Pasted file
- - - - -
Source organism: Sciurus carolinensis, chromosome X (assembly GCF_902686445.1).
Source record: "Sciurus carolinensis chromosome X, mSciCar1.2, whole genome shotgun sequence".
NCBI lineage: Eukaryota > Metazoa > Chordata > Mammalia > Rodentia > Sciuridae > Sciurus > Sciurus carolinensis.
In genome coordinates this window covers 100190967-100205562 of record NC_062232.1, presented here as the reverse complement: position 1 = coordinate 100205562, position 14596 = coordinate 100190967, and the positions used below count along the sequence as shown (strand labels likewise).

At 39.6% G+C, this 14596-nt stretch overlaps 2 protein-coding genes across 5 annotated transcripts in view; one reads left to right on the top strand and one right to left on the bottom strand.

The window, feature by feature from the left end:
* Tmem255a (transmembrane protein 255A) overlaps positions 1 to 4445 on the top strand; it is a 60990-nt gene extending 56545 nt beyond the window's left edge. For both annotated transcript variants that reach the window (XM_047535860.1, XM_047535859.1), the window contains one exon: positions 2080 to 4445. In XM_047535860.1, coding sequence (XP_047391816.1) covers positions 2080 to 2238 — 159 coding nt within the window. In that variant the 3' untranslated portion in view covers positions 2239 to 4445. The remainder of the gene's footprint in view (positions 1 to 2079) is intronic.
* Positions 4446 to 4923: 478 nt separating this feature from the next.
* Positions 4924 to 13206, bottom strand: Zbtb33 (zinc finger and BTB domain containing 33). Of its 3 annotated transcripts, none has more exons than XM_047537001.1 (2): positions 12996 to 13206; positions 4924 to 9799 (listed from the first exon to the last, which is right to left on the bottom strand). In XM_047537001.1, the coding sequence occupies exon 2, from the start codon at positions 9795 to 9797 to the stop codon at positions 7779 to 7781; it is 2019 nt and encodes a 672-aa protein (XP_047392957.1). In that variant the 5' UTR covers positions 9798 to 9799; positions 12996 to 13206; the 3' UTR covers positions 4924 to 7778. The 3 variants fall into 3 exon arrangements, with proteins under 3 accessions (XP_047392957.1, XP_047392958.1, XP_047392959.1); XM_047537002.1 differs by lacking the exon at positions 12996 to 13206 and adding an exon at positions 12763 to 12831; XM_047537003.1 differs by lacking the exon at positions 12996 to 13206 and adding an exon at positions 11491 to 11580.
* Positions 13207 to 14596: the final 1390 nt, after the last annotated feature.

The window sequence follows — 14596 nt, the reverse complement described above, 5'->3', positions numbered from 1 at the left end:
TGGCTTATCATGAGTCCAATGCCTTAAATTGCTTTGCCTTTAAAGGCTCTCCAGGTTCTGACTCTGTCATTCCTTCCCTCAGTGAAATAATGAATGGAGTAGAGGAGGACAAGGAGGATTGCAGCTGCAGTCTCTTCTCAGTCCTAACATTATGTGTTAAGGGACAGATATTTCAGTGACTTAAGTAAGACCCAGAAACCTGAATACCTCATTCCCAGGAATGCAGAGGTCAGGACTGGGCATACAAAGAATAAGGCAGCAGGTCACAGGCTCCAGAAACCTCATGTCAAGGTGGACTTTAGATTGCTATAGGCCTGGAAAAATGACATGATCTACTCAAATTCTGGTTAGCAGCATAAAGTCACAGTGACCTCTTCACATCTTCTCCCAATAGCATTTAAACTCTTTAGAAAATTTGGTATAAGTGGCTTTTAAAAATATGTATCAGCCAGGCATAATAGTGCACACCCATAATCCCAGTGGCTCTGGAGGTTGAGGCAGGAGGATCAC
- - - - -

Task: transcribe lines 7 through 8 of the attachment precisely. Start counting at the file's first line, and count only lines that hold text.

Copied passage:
* Tmem255a (transmembrane protein 255A) overlaps positions 1 to 4445 on the top strand; it is a 60990-nt gene extending 56545 nt beyond the window's left edge. For both annotated transcript variants that reach the window (XM_047535860.1, XM_047535859.1), the window contains one exon: positions 2080 to 4445. In XM_047535860.1, coding sequence (XP_047391816.1) covers positions 2080 to 2238 — 159 coding nt within the window. In that variant the 3' untranslated portion in view covers positions 2239 to 4445. The remainder of the gene's footprint in view (positions 1 to 2079) is intronic.
* Positions 4446 to 4923: 478 nt separating this feature from the next.